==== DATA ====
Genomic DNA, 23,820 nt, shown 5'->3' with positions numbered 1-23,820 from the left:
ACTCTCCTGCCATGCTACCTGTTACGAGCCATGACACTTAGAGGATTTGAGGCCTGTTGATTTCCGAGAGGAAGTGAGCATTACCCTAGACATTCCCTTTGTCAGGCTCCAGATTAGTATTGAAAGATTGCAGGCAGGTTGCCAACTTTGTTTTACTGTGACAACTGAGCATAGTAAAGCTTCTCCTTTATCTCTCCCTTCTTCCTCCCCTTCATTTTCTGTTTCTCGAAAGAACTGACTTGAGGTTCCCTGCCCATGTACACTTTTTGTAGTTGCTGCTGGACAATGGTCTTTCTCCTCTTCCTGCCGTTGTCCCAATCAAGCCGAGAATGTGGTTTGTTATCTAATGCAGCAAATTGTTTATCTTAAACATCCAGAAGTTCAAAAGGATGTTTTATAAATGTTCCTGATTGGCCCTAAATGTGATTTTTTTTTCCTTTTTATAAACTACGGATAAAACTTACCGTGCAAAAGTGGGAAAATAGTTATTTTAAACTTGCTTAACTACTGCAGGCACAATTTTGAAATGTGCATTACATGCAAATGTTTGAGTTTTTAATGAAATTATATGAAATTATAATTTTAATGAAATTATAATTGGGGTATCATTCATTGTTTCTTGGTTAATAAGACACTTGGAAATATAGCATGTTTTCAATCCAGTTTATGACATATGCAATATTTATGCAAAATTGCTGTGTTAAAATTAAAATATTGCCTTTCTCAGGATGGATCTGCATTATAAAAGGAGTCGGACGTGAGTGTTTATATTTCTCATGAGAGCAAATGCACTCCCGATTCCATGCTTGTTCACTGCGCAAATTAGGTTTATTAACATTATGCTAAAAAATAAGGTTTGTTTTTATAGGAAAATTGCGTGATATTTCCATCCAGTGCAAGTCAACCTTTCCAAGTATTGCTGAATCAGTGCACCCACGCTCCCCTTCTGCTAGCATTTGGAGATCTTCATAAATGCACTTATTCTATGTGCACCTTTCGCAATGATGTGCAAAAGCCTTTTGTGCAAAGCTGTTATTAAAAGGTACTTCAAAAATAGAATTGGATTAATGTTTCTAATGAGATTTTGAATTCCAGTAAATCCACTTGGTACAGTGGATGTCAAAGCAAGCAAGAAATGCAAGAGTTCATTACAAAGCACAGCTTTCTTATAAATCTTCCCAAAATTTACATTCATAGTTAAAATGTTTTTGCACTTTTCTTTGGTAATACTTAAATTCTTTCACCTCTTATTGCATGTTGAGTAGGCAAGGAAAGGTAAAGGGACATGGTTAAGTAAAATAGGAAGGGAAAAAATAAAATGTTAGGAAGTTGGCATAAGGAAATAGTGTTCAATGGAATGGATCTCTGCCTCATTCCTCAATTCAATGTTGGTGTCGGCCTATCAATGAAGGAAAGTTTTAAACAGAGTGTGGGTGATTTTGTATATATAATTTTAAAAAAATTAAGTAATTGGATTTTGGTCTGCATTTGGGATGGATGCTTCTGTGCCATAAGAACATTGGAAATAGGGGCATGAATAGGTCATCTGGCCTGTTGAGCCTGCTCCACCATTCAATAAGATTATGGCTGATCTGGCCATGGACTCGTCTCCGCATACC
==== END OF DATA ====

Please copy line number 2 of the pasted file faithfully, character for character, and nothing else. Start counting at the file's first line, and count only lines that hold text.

ACTCTCCTGCCATGCTACCTGTTACGAGCCATGACACTTAGAGGATTTGAGGCCTGTTGATTTCCGAGAGGAAGTGAGCATTACCCTAGACATTCCCTTTGTCAGGCTCCAGATTAGTATTGAAAGATTGCAGGCAGGTTGCCAACTTTGTTTTACTGTGACAACTGAGCATAGTAAAGCTTCTCCTTTATCTCTCCCTTCTTCCTCCCCTTCATTTTCTGTTTCTCGAAAGAACTGACTTGAGGTTCCCTGCCCATGTACACTTTTTGTAGTTGCTGCTGGACAATGGTCTTTCTCCTCTTCCTGCCGTTGTCCCAATCAAGCCGAGAATGTGGTTTGTTATCTAATGCAGCAAATTGTTTATCTTAAACATCCAGAAGTTCAAAAGGATGTTTTATAAATGTTCCTGATTGGCCCTAAATGTGATTTTTTTTTCCTTTTTATAAACTACGGATAAAACTTACCGTGCAAAAGTGGGAAAATAGTTATTTTAAACTTGCTTAACTACTGCAGGCACAATTTTGAAATGTGCATTACATGCAAATGTTTGAGTTTTTAATGAAATTATATGAAATTATAATTTTAATGAAATTATAATTGGGGTATCATTCATTGTTTCTTGGTTAATAAGACACTTGGAAATATAGCATGTTTTCAATCCAGTTTATGACATATGCAATATTTATGCAAAATTGCTGTGTTAAAATTAAAATATTGCCTTTCTCAGGATGGATCTGCATTATAAAAGGAGTCGGACGTGAGTGTTTATATTTCTCATGAGAGCAAATGCACTCCCGATTCCATGCTTGTTCACTGCGCAAATTAGGTTTATTAACATTATGCTAAAAAATAAGGTTTGTTTTTATAGGAAAATTGCGTGATATTTCCATCCAGTGCAAGTCAACCTTTCCAAGTATTGCTGAATCAGTGCACCCACGCTCCCCTTCTGCTAGCATTTGGAGATCTTCATAAATGCACTTATTCTATGTGCACCTTTCGCAATGATGTGCAAAAGCCTTTTGTGCAAAGCTGTTATTAAAAGGTACTTCAAAAATAGAATTGGATTAATGTTTCTAATGAGATTTTGAATTCCAGTAAATCCACTTGGTACAGTGGATGTCAAAGCAAGCAAGAAATGCAAGAGTTCATTACAAAGCACAGCTTTCTTATAAATCTTCCCAAAATTTACATTCATAGTTAAAATGTTTTTGCACTTTTCTTTGGTAATACTTAAATTCTTTCACCTCTTATTGCATGTTGAGTAGGCAAGGAAAGGTAAAGGGACATGGTTAAGTAAAATAGGAAGGGAAAAAATAAAATGTTAGGAAGTTGGCATAAGGAAATAGTGTTCAATGGAATGGATCTCTGCCTCATTCCTCAATTCAATGTTGGTGTCGGCCTATCAATGAAGGAAAGTTTTAAACAGAGTGTGGGTGATTTTGTATATATAATTTTAAAAAAATTAAGTAATTGGATTTTGGTCTGCATTTGGGATGGATGCTTCTGTGCCATAAGAACATTGGAAATAGGGGCATGAATAGGTCATCTGGCCTGTTGAGCCTGCTCCACCATTCAATAAGATTATGGCTGATCTGGCCATGGACTCGTCTCCGCATACC